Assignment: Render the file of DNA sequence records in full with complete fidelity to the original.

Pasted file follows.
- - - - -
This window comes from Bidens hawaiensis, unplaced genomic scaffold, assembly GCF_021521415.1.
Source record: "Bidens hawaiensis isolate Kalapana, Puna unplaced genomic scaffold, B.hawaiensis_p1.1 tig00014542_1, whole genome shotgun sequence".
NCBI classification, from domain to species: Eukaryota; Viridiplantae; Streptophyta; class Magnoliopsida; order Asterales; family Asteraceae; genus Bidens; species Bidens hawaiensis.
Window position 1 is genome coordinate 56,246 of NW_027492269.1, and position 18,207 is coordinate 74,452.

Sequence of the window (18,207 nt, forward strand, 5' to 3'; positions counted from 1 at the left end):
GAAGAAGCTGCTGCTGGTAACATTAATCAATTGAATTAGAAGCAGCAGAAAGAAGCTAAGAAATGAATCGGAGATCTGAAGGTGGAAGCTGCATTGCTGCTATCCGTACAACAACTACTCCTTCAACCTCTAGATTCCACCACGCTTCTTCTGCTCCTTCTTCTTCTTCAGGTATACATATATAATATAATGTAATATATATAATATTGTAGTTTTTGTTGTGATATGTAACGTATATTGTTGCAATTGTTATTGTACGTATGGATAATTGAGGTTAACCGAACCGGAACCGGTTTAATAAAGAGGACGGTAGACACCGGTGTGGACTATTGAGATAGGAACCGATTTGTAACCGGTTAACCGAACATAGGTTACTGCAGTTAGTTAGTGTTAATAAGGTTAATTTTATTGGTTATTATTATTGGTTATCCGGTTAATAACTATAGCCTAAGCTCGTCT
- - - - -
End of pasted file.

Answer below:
This window comes from Bidens hawaiensis, unplaced genomic scaffold, assembly GCF_021521415.1.
Source record: "Bidens hawaiensis isolate Kalapana, Puna unplaced genomic scaffold, B.hawaiensis_p1.1 tig00014542_1, whole genome shotgun sequence".
NCBI classification, from domain to species: Eukaryota; Viridiplantae; Streptophyta; class Magnoliopsida; order Asterales; family Asteraceae; genus Bidens; species Bidens hawaiensis.
Window position 1 is genome coordinate 56,246 of NW_027492269.1, and position 18,207 is coordinate 74,452.

Sequence of the window (18,207 nt, forward strand, 5' to 3'; positions counted from 1 at the left end):
GAAGAAGCTGCTGCTGGTAACATTAATCAATTGAATTAGAAGCAGCAGAAAGAAGCTAAGAAATGAATCGGAGATCTGAAGGTGGAAGCTGCATTGCTGCTATCCGTACAACAACTACTCCTTCAACCTCTAGATTCCACCACGCTTCTTCTGCTCCTTCTTCTTCTTCAGGTATACATATATAATATAATGTAATATATATAATATTGTAGTTTTTGTTGTGATATGTAACGTATATTGTTGCAATTGTTATTGTACGTATGGATAATTGAGGTTAACCGAACCGGAACCGGTTTAATAAAGAGGACGGTAGACACCGGTGTGGACTATTGAGATAGGAACCGATTTGTAACCGGTTAACCGAACATAGGTTACTGCAGTTAGTTAGTGTTAATAAGGTTAATTTTATTGGTTATTATTATTGGTTATCCGGTTAATAACTATAGCCTAAGCTCGTCT